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Getting Closer to Referendum Date

January 12, 2015


Dr. Lawrence A. Joseph

This year, 2015 will see a new thrust with regards to the process of having the Grenada Constitution amended. Following the recommendations of the Grenada Constitution Reform Advisory Committee, Cabinet has now signed off on all the items which are earmarked to go forward to Parliament and the referendum stage. Cabinet always has the final say with regards to what recommendations coming from the Advisory Committee must be accepted, rejected or amended.

The Advisory Committee comprising some fourteen members representing numerous organizations and headed by constitutional lawyer Dr. Francs Alexis, was launched by the government of Grenada on 16th January 2014. It was mandated to continue the consultative process of Constitution Reform leading ultimately to a Referendum on the Grenada Constitution; to ensure that further consultations be concluded within nine months to one year; to provide oversight to the process of Constitution Reform so as to ensure that the process is transparent, credible and creates an atmosphere of consensus; and to advise Government generally on Constitution Reform.

Subsequent to its launch, the Advisory Committee held a number of its own closed sessions and a number of public consultations throughout the state. The Advisory Committee’s first report to Cabinet was dated 9th July 2014 which report contained twelve recommendations for Cabinet’s consideration. These included the following topics: having the Caribbean Court of Justice as the final Court of Appeal for Grenada instead of the Privy Council; having an Elections and Boundaries Commission to replace the post of Supervisor of Elections; having the name of the state changed to Grenada Carriacou and Petite Martinique; having more comprehensive fundamental rights and freedoms for individuals; and having specific provisions to avoid conflict of interest situations amongst key officials. The government accepted all twelve recommendations in principle.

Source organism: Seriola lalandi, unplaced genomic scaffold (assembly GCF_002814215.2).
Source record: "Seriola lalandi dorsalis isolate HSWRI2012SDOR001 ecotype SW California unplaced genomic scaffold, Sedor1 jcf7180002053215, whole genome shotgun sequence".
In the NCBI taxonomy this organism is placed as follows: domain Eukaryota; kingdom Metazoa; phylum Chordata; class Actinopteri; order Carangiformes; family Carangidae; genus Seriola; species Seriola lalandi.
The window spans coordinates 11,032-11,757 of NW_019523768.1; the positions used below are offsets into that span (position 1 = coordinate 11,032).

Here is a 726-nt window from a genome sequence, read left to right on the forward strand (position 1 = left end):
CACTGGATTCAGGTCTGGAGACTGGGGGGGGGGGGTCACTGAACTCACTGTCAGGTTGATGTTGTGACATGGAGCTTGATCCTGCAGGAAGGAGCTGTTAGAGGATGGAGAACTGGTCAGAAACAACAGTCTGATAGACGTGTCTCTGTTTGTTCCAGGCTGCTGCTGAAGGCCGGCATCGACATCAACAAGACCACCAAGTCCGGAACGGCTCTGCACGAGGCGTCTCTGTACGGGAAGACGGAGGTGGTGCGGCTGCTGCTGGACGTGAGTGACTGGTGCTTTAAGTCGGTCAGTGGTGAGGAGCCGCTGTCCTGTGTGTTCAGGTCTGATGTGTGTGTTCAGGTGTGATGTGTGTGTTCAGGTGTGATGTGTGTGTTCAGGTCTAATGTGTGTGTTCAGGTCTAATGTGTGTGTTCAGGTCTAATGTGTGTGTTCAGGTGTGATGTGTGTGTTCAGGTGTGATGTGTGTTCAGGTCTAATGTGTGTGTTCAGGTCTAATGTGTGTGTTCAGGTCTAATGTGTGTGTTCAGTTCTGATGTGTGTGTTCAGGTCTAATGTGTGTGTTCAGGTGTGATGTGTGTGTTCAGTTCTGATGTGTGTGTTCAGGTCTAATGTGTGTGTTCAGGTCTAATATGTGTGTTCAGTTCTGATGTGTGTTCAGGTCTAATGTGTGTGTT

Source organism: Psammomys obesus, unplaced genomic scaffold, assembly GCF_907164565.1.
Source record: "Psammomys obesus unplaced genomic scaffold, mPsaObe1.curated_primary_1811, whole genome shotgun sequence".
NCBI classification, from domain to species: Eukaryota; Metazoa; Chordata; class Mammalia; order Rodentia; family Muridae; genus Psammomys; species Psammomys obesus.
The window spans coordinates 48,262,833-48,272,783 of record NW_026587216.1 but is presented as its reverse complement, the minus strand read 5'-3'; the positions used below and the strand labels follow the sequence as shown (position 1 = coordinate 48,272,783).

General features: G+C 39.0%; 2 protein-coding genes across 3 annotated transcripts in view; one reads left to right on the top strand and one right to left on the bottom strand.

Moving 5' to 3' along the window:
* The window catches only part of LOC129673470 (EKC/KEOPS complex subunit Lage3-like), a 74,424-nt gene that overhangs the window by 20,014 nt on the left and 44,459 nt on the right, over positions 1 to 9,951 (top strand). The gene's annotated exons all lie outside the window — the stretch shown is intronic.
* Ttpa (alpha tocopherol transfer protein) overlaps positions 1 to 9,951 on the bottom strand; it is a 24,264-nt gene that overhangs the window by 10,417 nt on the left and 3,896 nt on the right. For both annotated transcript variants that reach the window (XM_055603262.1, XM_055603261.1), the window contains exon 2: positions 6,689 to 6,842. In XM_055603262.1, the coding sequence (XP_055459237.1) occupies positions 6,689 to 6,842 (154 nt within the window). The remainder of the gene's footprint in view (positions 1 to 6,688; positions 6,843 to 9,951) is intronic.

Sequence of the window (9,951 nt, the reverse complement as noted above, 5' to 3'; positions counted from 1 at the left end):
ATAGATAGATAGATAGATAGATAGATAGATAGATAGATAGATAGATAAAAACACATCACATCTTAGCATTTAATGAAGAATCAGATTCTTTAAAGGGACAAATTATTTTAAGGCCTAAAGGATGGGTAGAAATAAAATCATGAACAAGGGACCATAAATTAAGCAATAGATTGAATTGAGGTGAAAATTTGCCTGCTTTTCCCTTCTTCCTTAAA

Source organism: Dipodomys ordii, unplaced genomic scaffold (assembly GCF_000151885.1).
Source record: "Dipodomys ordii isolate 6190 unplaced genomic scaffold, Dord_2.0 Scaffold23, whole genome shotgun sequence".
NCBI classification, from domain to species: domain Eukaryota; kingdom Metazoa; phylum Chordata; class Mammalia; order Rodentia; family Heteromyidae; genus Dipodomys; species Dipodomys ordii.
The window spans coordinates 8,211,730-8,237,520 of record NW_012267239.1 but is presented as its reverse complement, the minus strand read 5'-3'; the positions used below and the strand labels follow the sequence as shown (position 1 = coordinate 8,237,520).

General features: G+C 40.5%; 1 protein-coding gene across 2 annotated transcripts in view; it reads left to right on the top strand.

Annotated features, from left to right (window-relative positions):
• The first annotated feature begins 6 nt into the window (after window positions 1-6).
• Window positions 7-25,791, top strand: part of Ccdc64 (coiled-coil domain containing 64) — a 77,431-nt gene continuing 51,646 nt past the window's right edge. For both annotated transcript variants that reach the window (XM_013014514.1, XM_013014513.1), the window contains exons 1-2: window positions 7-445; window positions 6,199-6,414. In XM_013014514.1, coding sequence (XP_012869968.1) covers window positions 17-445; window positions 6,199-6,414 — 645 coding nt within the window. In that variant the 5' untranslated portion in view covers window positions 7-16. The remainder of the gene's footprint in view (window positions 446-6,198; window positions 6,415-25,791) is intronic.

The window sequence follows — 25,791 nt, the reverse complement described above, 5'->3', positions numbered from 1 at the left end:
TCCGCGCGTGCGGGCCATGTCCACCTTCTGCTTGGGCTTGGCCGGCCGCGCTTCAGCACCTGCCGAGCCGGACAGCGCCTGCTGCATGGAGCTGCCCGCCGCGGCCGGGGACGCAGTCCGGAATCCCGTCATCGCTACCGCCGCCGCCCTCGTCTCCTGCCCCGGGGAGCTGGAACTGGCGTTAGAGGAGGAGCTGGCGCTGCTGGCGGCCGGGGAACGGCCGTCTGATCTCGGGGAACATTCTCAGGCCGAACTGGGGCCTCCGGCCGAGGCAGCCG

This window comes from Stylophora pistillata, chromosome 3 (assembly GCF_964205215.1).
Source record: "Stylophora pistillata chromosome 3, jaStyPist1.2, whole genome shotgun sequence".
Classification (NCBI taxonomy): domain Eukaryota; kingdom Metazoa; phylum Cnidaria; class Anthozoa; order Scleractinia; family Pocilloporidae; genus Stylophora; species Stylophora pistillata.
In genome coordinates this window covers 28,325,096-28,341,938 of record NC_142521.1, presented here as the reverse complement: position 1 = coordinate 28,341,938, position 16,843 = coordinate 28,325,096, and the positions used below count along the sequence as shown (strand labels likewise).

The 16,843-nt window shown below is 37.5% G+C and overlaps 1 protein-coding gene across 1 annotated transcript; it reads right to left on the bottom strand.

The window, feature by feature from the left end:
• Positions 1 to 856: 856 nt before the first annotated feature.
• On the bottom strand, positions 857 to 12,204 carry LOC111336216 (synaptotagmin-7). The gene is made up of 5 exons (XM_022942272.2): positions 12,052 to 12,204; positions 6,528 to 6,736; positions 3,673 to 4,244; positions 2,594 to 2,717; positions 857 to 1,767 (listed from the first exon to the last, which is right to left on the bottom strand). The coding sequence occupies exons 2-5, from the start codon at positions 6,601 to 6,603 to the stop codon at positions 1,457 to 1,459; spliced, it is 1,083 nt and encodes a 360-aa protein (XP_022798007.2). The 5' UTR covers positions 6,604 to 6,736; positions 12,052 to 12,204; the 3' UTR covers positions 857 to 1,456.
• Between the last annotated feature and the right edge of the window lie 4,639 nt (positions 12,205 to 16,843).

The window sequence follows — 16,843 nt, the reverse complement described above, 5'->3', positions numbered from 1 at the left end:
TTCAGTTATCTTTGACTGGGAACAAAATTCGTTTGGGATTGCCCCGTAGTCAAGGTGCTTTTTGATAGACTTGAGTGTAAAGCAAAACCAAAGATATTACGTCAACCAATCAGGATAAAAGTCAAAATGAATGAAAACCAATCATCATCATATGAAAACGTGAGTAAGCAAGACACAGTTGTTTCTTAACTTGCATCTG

Following a well-attended National Consultation on Constitution Reform which was held at the Grenada Trade Centre on 15th October 2014, the Advisory Committee deliberated further and by another Report dated 22nd November 2014 made additional recommendations for the consideration of Cabinet.

The additional topics relate to the following: that the Governor-General be elected by an Electoral College consisting of all members of both the Senate and the House of Representatives; that a Prime Minister must not hold office for more than three consecutive terms;  that in the event that one political party wins all the seats in a general election then the party obtaining the second highest number of votes must be able to appoint an official Leader of the Opposition who would be entitled to sit in the House; that voters in any constituency should have the right to recall non-performing representatives before the normal tenure is up; and  that there must be a fixed date for the holding of a general  election.

At a Press Briefing which was held on Tuesday 6th January 2015, the Minister for Legal Affairs, Hon Elvin Nimrod disclosed that the Cabinet had agreed to accept the second batch of recommendations save and except the one dealing with the recall of non-performing representatives.

Now that the topics pertaining to the proposed amendments to the Grenada Constitution have been settled, Grenadians will soon have the opportunity to participate in the appropriate referendum. The next steps are as follows:  relevant Bills are to be drafted by the Advisory Committee and then submitted to Cabinet for its consideration; final drafts of Bills are to be introduced in the House of Representatives for First Reading and remain there for at least ninety (90) days; after this period has passed the bills must be debated and be passed by at least a two-thirds majority of all members of the House; the Bills must then be passed by the Senate with a simple majority. Once passed by both Houses of Parliament the Bills must be put before the electorate in a referendum and must receive the support of at least a two-thirds majority of all those participating in the referendum. Once assented to by the Governor-General and gazetted the Bills become Acts of Parliament and give entitlement for the Grenada Constitution to be amended accordingly.

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